Soundgarden - Superunknown
A&M, 1994

Superunknown album cover
On paper, Soundgarden's line-up looks like some sort of musical dream-team, with Grammy winning vocalist Chris Cornell up front, flanked by Kim Thayil, one time Rolling Stone's greatest guitarist of all time, and Matt Cameron, a regular appearance on various top 100 drummer lists. Ben Shepherd is also back there somewhere on bass guitar. But, like a ludicrously expensive football squad freshly assembled by a Russian billionaire, team spirit goes out the window and tensions arise as each individual scrambles to stand out and be counted. With Superunknown, the power struggle reaches levels not seen in previous albums - this is not so much a melting-pot of talent, as a meltdown.

Musically, it is an album of conflict and contradictions. Cameron, in his unending self-indulgence, claims to have used different drumsets to achieve unique tones for every track on Superunknown. This is clearly a ploy, albeit a largely unsuccessful one, to mask the distinct lack of variety in his own repertoire. Even his use of pots and pans for the track Spoonman fails to inspire any kind of deviation from the standard drummer's repository. The use of odd time signatures, such as in My Wave and Fell on Black Days could have saved the day, but unfortunately the execution is wooden, and listening to five or nine beats per bar with Cameron as timekeeper is as frustrating as watching an uncoordinated toddler attempting to dribble an under-inflated basketball.

The guitar section evokes similarly vexing feelings. A litany of unnecessarily complex alternative tunings are employed throughout the album, usually in place of a good tune. Thayil, unquestionably a greater talent technically than artistically, seems to play every solo as if it were his last - tremelo picking until his fingers bleed and alas, not even stopping there. This is especially evident in the title track, where he wanders off on a tangential harangue that overpowers Cornell's vocals and lingers on until the bitter end, sapping what energy was present in the song previous to his interlude. That this narcissism wasn't called out at the production stage of the album reflects the endemic vanity in the group - each member was probably too engrossed in listening to his own contribution to notice what was going awry elsewhere in the mix.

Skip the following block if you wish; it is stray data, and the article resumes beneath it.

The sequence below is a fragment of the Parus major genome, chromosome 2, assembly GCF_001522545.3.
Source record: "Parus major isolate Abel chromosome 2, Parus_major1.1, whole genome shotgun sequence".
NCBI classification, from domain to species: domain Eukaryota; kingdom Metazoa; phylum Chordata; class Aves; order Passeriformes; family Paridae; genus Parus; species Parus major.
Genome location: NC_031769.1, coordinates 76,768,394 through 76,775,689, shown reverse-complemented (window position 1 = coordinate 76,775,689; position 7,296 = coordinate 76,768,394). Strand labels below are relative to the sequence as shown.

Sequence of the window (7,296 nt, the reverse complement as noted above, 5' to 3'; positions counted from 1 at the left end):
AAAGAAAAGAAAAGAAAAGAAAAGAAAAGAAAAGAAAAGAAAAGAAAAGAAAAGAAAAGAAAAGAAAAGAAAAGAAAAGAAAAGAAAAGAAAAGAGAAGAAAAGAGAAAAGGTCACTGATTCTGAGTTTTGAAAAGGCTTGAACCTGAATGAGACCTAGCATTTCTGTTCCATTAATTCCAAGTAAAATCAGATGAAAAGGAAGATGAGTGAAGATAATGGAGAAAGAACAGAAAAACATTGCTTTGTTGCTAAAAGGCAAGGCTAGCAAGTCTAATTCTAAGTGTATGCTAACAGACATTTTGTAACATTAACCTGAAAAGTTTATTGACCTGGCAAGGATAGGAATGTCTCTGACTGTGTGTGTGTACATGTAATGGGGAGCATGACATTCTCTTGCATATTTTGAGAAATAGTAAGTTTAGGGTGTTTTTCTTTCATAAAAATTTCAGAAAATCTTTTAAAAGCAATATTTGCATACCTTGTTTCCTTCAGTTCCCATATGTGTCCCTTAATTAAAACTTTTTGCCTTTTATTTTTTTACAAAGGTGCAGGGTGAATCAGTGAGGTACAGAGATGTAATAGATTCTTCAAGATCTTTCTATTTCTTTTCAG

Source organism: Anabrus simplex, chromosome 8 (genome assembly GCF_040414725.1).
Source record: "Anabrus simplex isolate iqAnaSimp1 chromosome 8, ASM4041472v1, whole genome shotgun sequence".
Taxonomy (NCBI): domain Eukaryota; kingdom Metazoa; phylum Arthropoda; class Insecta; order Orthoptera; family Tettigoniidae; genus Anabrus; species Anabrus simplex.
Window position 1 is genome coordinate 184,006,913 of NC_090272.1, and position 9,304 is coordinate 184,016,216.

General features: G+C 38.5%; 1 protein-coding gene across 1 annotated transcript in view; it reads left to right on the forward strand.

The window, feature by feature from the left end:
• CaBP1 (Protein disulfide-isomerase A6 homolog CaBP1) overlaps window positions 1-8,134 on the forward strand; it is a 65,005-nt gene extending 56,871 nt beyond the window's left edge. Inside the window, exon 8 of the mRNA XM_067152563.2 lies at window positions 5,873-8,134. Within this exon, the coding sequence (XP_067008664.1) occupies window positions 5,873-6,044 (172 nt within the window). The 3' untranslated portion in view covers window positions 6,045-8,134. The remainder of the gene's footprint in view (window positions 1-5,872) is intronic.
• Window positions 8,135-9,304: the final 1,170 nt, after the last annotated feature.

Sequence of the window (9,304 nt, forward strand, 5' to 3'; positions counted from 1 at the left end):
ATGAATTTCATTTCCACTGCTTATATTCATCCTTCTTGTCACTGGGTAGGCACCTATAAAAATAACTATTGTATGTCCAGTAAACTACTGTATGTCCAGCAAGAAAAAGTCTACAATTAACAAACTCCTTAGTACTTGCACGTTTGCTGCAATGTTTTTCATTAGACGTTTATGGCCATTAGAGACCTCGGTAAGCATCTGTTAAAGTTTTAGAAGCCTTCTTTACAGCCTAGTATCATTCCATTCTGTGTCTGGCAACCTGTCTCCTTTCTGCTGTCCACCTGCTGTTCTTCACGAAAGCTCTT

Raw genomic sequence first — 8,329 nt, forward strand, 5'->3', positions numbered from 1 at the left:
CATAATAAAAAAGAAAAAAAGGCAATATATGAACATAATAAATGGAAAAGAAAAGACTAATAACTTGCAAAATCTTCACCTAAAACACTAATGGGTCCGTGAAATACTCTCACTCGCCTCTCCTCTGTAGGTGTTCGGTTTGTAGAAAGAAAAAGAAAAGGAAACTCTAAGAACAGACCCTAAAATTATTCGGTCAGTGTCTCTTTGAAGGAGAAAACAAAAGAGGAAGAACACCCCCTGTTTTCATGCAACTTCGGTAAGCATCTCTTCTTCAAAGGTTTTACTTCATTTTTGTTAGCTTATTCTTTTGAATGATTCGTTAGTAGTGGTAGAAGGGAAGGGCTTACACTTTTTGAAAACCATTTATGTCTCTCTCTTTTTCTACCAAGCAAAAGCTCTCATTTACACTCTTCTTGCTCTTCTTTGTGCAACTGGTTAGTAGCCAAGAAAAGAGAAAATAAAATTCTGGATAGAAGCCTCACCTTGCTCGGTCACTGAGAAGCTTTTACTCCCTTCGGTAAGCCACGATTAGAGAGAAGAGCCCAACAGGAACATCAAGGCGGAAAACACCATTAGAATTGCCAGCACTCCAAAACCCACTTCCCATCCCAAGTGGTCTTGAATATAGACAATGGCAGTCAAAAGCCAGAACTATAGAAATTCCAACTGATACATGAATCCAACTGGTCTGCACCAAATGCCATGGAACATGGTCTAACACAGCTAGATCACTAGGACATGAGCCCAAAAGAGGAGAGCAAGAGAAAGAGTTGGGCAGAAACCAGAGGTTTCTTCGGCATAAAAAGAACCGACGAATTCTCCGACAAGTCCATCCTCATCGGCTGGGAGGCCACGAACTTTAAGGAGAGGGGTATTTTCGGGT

Lyrically, Cornell's anxiety about the mounting troubles within the band is exposed, with themes of depression and suicide prominent throughout. The opening track, Let Me Drown, deals with Cornell's succumbing to the egotistical surroundings of the practice room, while The Day I Tried to Live describes a particular incident where his input was cruelly quashed despite his best efforts to rise up. Fell on Black Days continues the trend but with a slightly darker tone, and the album finishes with Cornell worryingly expressing that he Likes Suicide. All in all, it seems that most of Superunknown self-referentially bemoans the problems with making the album itself, which is both conceited and redundant - it's equivalent to devoting ten of the twelve chapters in an auto-biography to describing the dire experience of writing your memoirs.

Like most overly-long albums, this one includes some filler from the less prolific band members. Cameron's Fresh Tendrils - the album's Ringo track - is a rather nondescript grunge-fest with all the hallmarks of an early 90's garage band demo. Suffice to say, the "Ringo" reference is not purely due to his position as the drummer. Ben Shepherd also gets to try and become a productive member of the group, with his Half contribution, which is just that. Luckily Thayil has the wisdom to keep his shredded fingertips away from any kind of writing implement.

Ultimately, the jumble of sounds and mish-mash of artistic directions that is Superunknown would have been better served as three and a half solo projects. Instead what we get is a premature beginning to the end of the grunge era. Superletdown.

- number one, 8 November 2010